Manufacturer: Scythe

A Trio of Air Coolers

Scythe is a major player in the air cooling space with a dizzying array of coolers for virtually any application from the Japanese company. In addition to some of the most compact coolers in the business Scythe also offers some of the highest performing - and most quiet - tower coolers available. Two of the largest coolers in the lineup are the new Mugen 5 Rev. B, and the Grand Kama Cross 3 - the latter of which is one of their most outlandish designs.

DSC_0589.jpg

Rounding out this review we also have a compact tower option from Scythe in the Byakko, which is a 130 mm tall cooler that can fit in a greater variety of enclosures than the Mugen 5 or Grand Kama Cross due to its lower profile. So how did each perform on the cooler test bench? We put these Scythe coolers against the Intel Core i7-7700K to see how potent their cooling abilities are when facing a CPU that gets quite toasty under load. Read on to see how this trio responded to the challenge!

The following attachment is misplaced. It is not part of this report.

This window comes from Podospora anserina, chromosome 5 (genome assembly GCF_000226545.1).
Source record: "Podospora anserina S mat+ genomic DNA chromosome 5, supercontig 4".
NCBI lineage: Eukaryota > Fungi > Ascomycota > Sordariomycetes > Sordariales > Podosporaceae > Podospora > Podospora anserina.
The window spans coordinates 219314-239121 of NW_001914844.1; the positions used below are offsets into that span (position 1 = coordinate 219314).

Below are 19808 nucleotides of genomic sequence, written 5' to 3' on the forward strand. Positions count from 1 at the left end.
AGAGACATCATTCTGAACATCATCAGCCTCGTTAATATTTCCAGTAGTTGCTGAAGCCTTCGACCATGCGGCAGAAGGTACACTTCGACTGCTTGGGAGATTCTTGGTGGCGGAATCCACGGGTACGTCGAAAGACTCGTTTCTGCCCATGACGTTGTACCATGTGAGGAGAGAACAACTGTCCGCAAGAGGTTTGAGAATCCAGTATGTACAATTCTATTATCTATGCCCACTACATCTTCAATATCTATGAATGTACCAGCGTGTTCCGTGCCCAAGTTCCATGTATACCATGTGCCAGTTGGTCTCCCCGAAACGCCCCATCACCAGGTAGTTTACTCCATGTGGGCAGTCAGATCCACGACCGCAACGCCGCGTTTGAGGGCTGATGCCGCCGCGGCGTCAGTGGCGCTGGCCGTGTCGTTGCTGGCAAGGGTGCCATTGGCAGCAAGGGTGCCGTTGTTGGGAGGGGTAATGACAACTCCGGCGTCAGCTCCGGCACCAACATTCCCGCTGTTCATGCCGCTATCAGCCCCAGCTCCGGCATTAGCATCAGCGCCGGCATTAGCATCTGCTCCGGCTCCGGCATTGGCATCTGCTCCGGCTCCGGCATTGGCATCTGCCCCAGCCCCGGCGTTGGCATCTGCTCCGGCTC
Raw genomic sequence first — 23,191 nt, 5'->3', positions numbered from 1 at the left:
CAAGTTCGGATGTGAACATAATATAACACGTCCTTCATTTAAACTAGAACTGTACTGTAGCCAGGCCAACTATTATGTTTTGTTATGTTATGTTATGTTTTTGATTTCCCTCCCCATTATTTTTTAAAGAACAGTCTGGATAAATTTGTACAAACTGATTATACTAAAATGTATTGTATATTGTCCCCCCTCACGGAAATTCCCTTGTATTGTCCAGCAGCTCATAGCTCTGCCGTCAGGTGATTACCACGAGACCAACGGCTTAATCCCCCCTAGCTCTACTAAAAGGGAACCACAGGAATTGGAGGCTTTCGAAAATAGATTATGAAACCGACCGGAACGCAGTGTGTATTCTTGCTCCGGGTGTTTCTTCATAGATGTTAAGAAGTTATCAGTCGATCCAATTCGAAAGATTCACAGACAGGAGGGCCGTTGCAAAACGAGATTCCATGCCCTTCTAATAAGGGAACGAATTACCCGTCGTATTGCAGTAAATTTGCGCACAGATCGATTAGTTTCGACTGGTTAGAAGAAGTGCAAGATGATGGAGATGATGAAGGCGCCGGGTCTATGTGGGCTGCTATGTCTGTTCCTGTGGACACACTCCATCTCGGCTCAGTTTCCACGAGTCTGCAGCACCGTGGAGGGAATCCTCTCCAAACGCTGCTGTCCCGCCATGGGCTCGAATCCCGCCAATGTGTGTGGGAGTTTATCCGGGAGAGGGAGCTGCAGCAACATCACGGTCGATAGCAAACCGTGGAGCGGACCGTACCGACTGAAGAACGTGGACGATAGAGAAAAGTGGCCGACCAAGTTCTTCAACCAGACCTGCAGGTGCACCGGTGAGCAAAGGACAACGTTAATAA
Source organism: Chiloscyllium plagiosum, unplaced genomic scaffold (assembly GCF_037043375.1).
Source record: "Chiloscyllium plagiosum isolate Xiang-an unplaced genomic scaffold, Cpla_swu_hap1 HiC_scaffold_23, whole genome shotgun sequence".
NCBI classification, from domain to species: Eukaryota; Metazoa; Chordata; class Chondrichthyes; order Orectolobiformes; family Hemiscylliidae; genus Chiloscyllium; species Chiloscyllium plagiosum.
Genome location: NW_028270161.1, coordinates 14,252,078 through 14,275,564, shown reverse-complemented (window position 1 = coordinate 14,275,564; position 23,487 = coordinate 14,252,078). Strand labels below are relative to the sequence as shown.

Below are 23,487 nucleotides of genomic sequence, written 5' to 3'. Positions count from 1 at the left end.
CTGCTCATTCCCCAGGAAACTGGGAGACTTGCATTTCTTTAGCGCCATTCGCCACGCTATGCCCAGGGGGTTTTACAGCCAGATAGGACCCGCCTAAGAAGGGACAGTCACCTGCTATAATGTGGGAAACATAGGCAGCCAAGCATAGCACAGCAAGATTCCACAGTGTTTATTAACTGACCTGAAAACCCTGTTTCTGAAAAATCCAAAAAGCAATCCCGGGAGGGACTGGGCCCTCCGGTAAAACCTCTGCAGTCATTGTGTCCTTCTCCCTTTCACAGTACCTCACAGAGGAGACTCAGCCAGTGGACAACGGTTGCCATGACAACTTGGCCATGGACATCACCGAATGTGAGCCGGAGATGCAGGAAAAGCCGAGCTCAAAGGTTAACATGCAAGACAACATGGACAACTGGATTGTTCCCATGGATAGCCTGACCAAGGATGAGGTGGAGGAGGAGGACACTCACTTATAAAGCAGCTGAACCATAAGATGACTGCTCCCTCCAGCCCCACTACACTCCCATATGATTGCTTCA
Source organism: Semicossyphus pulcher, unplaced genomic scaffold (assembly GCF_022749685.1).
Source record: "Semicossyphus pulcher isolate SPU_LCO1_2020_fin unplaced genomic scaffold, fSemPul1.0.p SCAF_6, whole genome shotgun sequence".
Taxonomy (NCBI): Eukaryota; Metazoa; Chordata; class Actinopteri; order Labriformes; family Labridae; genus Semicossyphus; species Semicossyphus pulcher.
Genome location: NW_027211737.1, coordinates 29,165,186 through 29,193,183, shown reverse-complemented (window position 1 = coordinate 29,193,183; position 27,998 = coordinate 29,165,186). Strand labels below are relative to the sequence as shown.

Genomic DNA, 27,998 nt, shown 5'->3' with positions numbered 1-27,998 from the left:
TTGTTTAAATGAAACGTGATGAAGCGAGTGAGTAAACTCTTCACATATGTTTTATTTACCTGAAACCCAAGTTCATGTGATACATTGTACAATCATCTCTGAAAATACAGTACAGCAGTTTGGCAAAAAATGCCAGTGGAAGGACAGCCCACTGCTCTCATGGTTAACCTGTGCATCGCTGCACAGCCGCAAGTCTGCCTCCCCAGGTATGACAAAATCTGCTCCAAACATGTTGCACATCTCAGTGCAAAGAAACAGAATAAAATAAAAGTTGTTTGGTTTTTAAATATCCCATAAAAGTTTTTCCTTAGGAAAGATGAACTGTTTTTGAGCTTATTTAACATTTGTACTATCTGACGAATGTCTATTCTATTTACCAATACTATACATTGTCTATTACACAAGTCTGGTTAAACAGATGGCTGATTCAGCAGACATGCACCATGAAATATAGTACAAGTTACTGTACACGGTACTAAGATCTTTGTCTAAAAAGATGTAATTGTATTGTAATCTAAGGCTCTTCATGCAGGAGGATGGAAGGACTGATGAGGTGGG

DSC_0690.jpg

Continue reading our roundup of three Scythe CPU air coolers!

Run softly and carry a big Scythe

Subject: Cases and Cooling | June 6, 2017 - 12:39 PM |
Tagged: scythe, Mugen 5, air cooler

Scythe's Mugen 5 has a bit of a list to one side, which is designed to give your RAM a little more breathing room and will fit on motherboards with very little clearance between the socket and the DIMMs.  At 890g and 130x110x154.5mm it is not the largest cooler on the market but is big enough to warrant attention when picking out a case to install your system in.  [H]ard|OCP's tests show this cooler to be more focused the audibility of the cooler than topping the cooling charts, heavy overclockers will be better served by a different cooler but those building a quiet system should check out the full review.

149591671380fntpns12_2_6_l.jpg

"The Mugen 5 is one of the larger CPU air coolers you will find on the market, and with that is has an "asymmetric design for maximum memory compatibility," so it does not extend deep into DIMM territory. The polished copper baseplate, as well as the rest of the HSF is nickel plated. Also we have a newly engineered mounting mechanism."

Here is some more Tech News from around the web:

Tech Talk

Source: [H]ard|OCP